It is important to remember that no matter how many good policies you have in the organization, people management will vary from employee to employee as it is very much related to the people skills of the manager. Some challenges include working with diverse individuals and understanding perspectives in a team, balancing between delegating and micromanaging. Sometimes, it is also a challenge to do more with less especially when funding is scarce. Talent acquisition and retention also become challenging at times when we are not able to attract or retain the best.

We provide more support to managers with respect to people management through specialized in-house support for manager training that the UK office conducts. Very soon our e-learning course on the same is also being rolled out. However, we encourage every manager to talk to their respective line manager for support and the People and Culture team for assistance. Coaching and mentoring is an option that has also worked well in the global setting where people learn from each other around the global offices.

The last two and a half years after the beginning of the Covid-19 pandemic were very difficult for development sector organizations. How was this period for Practical Action Nepal?
Like the rest of the organizations, it was difficult for us as well. However, we tried to manage our work in the communities with safety standards and the team’s relentless hard work in the field offices. We also realized that a lot could be done working remotely but also understood that organizations like ours that work with and for the community need to be physically present in the community to demonstrate impact.

We prioritized the wellbeing of our employees throughout the pandemic. We managed to put in place a COVID Contingency plan for the country office and had regular online check-ins with our staff. A global employee assistance program was also set up by the UK office. We introduced special leaves for those that were infected with the virus. COVID insurance for all staff was put in place and various means of online wellbeing classes like yoga and meditation were also conducted.

What changes in people management has the pandemic brought into the development sector? 
The development sector has always been a forerunner in terms of staff wellbeing, and it occurs to me that the pandemic has enhanced it more. Many organizations have now opted for flexible timing and agile work provisions. To date, some organizations have a hybrid work provision where staff can come to the office only on certain days of the week or when they have to attend a meeting in person. Diversity and inclusion of the workforce have also been boosted in human resource planning and planning of activities in the projects. Staff wellbeing has been at the top of priorities for organizations while investment in new technology has also grown.

The job market was affected by the pandemic, and it also hit the development sector. While many refrained from leaving their stable jobs for better opportunities, some lost theirs due to funding cuts. As the pandemic hit all the sectors including but not limited to education, agriculture, tourism and health, all development activities related to the same were also affected.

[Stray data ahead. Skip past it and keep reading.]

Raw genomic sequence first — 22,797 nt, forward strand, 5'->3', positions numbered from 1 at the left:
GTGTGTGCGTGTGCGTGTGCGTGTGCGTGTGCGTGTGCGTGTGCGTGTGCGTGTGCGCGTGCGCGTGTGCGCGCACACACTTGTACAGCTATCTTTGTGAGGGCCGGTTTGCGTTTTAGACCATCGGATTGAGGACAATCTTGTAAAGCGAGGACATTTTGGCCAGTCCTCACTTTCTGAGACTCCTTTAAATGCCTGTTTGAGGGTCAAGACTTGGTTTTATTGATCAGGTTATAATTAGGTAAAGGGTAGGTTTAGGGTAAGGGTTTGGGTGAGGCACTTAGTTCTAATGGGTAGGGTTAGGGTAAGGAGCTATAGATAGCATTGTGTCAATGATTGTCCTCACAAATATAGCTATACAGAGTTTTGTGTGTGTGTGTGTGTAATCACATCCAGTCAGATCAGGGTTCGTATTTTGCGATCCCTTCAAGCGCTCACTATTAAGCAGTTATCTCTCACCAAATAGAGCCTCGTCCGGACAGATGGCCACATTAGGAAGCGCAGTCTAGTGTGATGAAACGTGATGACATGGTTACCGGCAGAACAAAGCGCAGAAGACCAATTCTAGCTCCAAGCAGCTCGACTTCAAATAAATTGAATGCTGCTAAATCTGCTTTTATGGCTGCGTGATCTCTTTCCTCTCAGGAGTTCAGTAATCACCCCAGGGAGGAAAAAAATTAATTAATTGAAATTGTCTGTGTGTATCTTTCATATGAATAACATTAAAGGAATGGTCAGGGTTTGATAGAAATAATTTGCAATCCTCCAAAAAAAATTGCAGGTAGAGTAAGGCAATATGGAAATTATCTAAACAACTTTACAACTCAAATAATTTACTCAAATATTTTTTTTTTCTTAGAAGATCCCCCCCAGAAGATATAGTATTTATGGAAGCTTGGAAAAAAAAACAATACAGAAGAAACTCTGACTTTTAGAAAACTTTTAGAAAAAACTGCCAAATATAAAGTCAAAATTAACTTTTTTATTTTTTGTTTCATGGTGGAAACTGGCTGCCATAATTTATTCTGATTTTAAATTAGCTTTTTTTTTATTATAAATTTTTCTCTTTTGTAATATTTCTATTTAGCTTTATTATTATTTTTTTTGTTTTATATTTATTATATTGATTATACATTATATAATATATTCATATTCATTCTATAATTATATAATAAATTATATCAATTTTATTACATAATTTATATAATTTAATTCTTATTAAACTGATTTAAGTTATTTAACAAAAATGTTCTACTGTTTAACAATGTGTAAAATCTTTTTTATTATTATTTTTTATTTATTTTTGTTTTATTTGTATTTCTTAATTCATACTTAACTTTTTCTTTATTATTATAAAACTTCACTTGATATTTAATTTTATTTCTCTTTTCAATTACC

How is Practical Action Nepal responding to these changes?
Some of the changes have been challenging but I must say that we have become more agile and responsive to change. We have become adaptable and flexible in terms of responding to the relevant environment. We have also learned a lot and developed a culture of trust. While work-from-home arrangements existed before the pandemic, it was not something that one would use unless it was an absolute necessity. These days caregiving responsibilities are also acknowledged in our everyday work to work from home. While it was difficult to manage separate COVID insurance after the Government announced one was withdrawn, we managed to procure insurance for our staff and dependents for a year. The job market remains fairly dynamic to date, and we still struggle to find the right talent for some specific job roles.

How different is people management in the development sector from other sectors?
I think, there isn’t much difference in how we practice people management from other sectors as the crux is the same. From acquiring talent to retaining them, we all use the same strategies that involve motivation, wellbeing, and acknowledgment. The culture of the development sector however is quite different which makes people management a bit more consultative and a learning pathway for both the employee and the manager. I somehow consider the development sector to be more open to new perspectives and keep learning as the key agenda for people management.

How do you see the availability of human resources in the sector at present? How is Practical Action Nepal fulfilling its workforce needs?
The job market keeps fluctuating. However, I have noticed a distinct change pre and post-pandemic. Earlier the availability of human resources was quite plentiful if you had the right offer for them. Post-pandemic, it has been a challenge to attract the right talent. I could sense a hesitation for many to join a new organization when compared to their current organization that had retained them even during the pandemic. On the other hand, there were also human resources who were actively seeking a job due to job losses during the pandemic. We can see the number of open job vacancies but unfortunately, it has been a challenge in recruiting the right talent for those positions.

The market also depends on which type of talent we are trying to acquire. For example, the field of business development has been very parched. The development sector has been struggling to find the right talent in the past few years. In some cases where we could afford it, we plan to hire human resources and groom them to build capacity through the growth model with a commitment to focus and support people’s professional growth to develop valuable organizational capabilities. Our growth model requires a shift in our focus and activity whereby we provide structured support for lateral & seniority progression.

What specific set of skills your organization seeks while recruiting employees?
Practical Action recognizes that the effective recruitment and retention of the right people are crucial to our growth and success. Skill sets vary as per different job descriptions. We have six practical behaviors that we expect people to model and demonstrate. We believe these behaviors represent our values and principles. The most important practical behaviors, for role success, are Completing, Collaborative, Creative and Dynamic. In addition, we expect staff to demonstrate honesty and ethics; promote an environment where people with whom we work, feel able to raise any concerns; comply with the rules and procedures; treat others with dignity and respect regardless of any personal characteristic; maintain and promote a safe and secure working environment and mindfully reduce the impact of your work on the environment.